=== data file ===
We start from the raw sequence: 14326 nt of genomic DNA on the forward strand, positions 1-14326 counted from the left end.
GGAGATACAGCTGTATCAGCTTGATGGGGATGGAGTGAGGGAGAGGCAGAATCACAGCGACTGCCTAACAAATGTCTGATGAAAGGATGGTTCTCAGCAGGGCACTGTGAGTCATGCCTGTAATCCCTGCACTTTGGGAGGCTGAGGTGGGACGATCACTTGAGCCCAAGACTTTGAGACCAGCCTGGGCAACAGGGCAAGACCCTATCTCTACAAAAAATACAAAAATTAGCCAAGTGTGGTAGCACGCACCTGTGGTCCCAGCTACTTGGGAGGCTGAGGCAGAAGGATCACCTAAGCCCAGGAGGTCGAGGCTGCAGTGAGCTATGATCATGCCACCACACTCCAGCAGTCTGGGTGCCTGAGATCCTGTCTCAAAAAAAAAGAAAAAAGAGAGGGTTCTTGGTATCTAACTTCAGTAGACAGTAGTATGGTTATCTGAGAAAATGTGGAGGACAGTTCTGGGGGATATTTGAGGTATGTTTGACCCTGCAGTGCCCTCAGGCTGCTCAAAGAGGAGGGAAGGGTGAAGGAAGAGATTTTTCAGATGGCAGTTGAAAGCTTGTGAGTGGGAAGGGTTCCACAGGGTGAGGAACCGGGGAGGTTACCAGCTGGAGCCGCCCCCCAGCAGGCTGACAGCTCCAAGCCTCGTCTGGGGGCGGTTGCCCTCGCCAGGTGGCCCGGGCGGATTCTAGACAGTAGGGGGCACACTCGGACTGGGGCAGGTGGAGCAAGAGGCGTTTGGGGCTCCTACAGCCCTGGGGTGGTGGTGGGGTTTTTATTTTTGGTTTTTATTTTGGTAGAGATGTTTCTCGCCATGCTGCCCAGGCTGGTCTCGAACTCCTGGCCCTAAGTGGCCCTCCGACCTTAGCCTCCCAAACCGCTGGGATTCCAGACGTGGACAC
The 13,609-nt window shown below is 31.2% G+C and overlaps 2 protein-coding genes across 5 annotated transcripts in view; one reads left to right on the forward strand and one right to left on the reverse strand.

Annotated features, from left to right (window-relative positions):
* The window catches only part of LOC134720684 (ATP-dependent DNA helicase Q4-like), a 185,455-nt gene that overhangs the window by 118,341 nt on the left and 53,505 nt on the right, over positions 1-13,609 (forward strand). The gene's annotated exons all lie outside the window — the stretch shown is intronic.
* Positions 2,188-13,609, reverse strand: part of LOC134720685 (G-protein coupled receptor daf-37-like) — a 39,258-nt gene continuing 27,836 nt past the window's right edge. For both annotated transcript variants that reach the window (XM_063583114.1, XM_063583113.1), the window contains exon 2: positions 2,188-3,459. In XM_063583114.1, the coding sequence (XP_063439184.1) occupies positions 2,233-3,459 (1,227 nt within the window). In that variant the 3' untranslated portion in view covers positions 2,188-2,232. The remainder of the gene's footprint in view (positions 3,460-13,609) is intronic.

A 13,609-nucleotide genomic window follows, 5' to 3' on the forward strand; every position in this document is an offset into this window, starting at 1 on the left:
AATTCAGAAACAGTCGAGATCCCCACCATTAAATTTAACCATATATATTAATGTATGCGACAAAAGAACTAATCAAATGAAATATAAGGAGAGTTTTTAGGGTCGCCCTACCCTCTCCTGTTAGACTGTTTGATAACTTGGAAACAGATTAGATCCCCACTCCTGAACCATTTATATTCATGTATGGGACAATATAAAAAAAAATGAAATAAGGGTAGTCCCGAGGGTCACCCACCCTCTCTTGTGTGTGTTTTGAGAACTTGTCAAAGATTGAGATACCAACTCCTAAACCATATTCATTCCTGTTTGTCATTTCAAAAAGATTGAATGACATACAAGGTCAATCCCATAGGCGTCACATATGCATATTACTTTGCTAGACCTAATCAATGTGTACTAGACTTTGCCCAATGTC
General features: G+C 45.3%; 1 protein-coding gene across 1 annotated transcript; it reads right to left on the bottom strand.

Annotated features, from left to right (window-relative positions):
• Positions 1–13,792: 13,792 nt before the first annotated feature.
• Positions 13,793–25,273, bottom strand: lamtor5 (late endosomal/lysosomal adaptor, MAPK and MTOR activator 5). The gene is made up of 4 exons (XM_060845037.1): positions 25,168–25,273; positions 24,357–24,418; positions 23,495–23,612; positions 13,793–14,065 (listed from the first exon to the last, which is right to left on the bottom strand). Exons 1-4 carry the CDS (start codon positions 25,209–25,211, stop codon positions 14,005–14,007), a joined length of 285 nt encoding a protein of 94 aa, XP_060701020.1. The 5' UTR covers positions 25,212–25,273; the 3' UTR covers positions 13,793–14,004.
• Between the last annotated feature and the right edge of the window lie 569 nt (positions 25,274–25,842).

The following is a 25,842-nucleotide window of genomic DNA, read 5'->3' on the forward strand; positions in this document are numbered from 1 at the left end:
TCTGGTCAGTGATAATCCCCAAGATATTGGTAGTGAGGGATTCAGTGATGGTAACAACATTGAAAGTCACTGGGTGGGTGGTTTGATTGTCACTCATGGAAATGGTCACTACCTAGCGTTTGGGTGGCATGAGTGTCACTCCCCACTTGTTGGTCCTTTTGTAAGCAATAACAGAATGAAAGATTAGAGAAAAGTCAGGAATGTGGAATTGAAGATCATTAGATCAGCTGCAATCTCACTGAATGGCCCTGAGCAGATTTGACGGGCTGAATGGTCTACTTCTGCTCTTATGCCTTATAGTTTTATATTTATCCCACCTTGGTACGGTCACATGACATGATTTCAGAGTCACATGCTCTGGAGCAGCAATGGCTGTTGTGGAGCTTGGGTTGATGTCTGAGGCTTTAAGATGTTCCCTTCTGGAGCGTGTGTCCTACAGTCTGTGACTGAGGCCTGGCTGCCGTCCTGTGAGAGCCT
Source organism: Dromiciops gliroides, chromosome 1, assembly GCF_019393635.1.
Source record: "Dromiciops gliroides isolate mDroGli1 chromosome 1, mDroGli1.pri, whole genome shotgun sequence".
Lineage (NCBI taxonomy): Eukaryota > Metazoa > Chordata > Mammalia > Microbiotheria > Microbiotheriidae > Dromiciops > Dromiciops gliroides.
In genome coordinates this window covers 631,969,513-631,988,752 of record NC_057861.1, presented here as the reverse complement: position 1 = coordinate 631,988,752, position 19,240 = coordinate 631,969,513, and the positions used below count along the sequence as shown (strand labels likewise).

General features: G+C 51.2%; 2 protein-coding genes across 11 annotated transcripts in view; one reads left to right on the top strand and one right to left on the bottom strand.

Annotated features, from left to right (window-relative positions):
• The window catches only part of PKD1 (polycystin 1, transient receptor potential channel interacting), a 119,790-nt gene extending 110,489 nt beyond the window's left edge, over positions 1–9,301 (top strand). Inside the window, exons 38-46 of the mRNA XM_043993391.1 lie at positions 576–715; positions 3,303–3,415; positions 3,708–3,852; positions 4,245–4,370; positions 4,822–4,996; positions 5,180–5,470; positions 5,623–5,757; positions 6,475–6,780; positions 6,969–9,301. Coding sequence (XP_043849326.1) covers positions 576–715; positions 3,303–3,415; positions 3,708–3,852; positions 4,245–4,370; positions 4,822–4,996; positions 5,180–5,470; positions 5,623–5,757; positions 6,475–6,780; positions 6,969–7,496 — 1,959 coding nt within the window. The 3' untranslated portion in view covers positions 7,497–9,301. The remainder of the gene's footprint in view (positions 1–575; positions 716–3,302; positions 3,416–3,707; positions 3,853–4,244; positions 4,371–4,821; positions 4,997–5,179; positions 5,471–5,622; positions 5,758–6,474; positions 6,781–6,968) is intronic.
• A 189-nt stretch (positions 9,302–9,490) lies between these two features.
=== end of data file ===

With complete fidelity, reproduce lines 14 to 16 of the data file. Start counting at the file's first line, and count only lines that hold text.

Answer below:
The following is a 25,842-nucleotide window of genomic DNA, read 5'->3' on the forward strand; positions in this document are numbered from 1 at the left end:
TCTGGTCAGTGATAATCCCCAAGATATTGGTAGTGAGGGATTCAGTGATGGTAACAACATTGAAAGTCACTGGGTGGGTGGTTTGATTGTCACTCATGGAAATGGTCACTACCTAGCGTTTGGGTGGCATGAGTGTCACTCCCCACTTGTTGGTCCTTTTGTAAGCAATAACAGAATGAAAGATTAGAGAAAAGTCAGGAATGTGGAATTGAAGATCATTAGATCAGCTGCAATCTCACTGAATGGCCCTGAGCAGATTTGACGGGCTGAATGGTCTACTTCTGCTCTTATGCCTTATAGTTTTATATTTATCCCACCTTGGTACGGTCACATGACATGATTTCAGAGTCACATGCTCTGGAGCAGCAATGGCTGTTGTGGAGCTTGGGTTGATGTCTGAGGCTTTAAGATGTTCCCTTCTGGAGCGTGTGTCCTACAGTCTGTGACTGAGGCCTGGCTGCCGTCCTGTGAGAGCCT
Source organism: Dromiciops gliroides, chromosome 1, assembly GCF_019393635.1.